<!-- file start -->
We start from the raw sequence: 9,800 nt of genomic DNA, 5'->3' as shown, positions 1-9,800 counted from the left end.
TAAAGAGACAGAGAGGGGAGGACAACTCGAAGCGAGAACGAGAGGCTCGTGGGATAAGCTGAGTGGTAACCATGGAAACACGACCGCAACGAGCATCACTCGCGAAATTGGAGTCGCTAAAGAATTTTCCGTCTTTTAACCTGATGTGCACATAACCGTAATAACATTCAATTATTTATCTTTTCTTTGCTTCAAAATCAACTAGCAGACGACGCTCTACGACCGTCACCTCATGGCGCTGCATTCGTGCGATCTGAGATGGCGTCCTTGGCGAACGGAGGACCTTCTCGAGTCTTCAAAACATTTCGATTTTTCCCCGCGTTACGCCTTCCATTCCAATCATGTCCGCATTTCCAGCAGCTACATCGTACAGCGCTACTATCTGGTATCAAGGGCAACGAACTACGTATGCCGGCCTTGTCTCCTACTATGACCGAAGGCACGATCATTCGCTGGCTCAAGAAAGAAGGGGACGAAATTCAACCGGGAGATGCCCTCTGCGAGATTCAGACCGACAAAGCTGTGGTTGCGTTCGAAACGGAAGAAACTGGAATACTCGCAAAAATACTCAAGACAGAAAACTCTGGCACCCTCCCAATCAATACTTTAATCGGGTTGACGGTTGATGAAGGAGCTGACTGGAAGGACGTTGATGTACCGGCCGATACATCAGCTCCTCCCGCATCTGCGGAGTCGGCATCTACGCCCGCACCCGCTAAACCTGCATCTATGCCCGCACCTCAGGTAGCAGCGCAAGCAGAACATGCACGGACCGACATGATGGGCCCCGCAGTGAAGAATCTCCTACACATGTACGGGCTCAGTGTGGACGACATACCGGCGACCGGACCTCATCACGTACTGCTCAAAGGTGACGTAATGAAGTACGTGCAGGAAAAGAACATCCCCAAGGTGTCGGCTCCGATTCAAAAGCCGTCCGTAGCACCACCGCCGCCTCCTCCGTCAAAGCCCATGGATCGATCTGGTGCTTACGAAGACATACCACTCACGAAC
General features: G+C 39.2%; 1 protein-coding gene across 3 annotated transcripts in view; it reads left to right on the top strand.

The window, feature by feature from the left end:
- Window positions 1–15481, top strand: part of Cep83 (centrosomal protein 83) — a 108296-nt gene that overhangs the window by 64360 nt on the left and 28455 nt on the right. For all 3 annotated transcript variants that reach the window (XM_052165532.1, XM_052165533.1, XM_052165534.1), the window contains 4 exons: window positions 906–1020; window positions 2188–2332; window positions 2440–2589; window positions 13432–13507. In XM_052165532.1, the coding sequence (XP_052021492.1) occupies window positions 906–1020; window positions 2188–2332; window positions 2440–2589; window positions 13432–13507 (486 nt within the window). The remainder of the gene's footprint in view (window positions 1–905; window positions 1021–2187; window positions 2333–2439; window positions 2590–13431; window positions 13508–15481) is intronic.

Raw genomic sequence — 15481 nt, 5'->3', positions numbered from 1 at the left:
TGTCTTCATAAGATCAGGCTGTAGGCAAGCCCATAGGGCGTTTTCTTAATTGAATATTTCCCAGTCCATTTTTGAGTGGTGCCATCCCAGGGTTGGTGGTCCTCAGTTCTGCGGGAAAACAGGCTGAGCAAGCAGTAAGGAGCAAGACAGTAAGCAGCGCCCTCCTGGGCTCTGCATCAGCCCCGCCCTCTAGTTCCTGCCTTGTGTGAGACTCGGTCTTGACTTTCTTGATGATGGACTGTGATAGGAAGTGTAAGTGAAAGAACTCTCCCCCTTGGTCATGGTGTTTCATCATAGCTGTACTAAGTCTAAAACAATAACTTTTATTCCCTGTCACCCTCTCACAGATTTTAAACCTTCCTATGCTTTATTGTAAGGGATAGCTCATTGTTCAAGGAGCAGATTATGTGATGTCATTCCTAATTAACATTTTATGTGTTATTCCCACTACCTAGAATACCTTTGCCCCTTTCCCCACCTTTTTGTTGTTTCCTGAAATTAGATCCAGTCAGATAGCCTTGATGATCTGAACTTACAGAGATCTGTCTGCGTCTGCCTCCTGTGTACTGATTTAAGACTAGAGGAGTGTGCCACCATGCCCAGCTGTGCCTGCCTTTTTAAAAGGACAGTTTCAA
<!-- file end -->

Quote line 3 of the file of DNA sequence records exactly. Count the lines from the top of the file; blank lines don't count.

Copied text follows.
General features: G+C 39.2%; 1 protein-coding gene across 3 annotated transcripts in view; it reads left to right on the top strand.